American Bound For Glory, one of the biggest bands on the Nazi music scene, is set to play in Edinburgh.
Anti-fascists are mobilising to stop an infamous fascist band perform a hate fuelled “white power” gig in Edinburgh.
American band Bound For Glory is one of the biggest groups on the world wide Nazi music scene.
It is expected the concert, if it goes ahead, will draw an army of fascist thugs from across Europe to Scotland’s capital.
The gig is not due until October, but £30 a head tickets are already on sale.
Anti-fascists are now trying to track down the place where it will be held
As is standard with Bound For Glory gigs, the venue is not advertised in advance in case the owners – who are often unaware of the nature of the concerts – cancel and because it will be targeted by protestors.
Instead, Nazi music fans are normally given redirection points – often nearby pubs – where they can meet on the night before going to the gig.
Campaign group Hope Not Hate says this will be the biggest white power concert ever held in Scotland if it goes ahead.
It is understood that London-based Vicky Pearson – a veteran of the Nazi Blood And Honour music movement – is behind the venture.
Minnesota-based Bound For Glory is one of the biggest draws on the scene.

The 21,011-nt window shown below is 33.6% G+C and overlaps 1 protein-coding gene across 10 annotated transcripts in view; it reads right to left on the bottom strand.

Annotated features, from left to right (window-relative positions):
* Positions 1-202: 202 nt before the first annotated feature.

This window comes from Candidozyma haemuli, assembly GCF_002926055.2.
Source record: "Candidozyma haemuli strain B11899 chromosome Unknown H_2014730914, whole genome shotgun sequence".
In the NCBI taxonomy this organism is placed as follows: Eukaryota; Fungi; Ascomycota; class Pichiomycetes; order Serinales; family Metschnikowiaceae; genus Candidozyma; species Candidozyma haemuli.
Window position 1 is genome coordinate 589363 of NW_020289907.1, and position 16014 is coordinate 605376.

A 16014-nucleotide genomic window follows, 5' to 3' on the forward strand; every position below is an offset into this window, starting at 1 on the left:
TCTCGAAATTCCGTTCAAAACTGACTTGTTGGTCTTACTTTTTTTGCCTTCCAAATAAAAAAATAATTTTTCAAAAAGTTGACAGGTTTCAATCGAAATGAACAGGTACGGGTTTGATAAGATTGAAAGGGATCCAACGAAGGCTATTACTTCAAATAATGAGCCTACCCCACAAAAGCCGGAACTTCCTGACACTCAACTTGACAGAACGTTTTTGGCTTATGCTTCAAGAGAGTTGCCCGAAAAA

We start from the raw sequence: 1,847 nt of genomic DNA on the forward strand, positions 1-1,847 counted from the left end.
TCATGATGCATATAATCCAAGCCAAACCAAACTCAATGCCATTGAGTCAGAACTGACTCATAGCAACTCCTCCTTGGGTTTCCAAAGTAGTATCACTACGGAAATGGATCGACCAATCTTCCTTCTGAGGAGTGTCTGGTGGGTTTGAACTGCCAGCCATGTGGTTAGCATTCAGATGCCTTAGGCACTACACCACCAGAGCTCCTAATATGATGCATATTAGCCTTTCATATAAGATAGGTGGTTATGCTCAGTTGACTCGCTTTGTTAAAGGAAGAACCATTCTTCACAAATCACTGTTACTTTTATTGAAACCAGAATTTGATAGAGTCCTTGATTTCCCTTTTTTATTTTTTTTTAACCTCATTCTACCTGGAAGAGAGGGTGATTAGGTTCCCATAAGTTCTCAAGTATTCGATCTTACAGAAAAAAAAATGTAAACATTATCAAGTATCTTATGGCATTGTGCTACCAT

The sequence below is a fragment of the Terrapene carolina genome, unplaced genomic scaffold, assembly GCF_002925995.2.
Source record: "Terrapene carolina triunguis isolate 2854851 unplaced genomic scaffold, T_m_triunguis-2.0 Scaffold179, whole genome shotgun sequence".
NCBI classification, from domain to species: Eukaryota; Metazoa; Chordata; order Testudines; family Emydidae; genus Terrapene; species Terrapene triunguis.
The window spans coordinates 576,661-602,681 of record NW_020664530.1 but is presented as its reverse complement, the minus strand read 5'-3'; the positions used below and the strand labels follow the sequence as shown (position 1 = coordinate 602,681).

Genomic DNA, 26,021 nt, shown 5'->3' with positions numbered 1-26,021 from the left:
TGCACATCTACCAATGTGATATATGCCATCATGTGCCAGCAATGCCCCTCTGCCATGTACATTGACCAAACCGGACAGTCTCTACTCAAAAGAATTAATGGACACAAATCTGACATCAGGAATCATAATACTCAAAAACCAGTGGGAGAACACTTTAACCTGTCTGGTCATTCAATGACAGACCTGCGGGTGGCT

Its songs – a mix of punk and thrash metal – glorify the Nazis with songs such as Behold The Iron Cross.
They were once signed to hardcore Nazi record label Panzerfaust Records.
Sanjay Lago, the National Union of Students (NUS) Scotland black students’ officer, said: “Scotland, and the student movement, has a long history of rejecting the bigotry, hate, and violence that groups like this stand for. With the refugee crisis growing, and the ever present threat of hate-crime, it’s never been more important to challenge these fascist ideologies, rather than giving them a form of platform.
"NUS Scotland’s Black Students’ Campaign has consistently opposed acts like this, and focussed on education people on black issues, including highlighting why these events have potential to make people feel unwelcome in society and the arts sector. This is also an opportunity to address the lack of racial diversity we see in the arts, and giving a stage to acts like this does nothing to support new black artists. Rather than opening our doors to acts like these, we should be promoting a diverse range of talent.
“We need to be absolutely clear that these kind of disgusting messages are not welcome in Scotland, and I hope that we see people uniting in our rejection of this event. Scotland is a proudly diverse and welcoming country, and we stand proudly proudly in solidarity with all those campaigning to protect those principles and against groups like this.”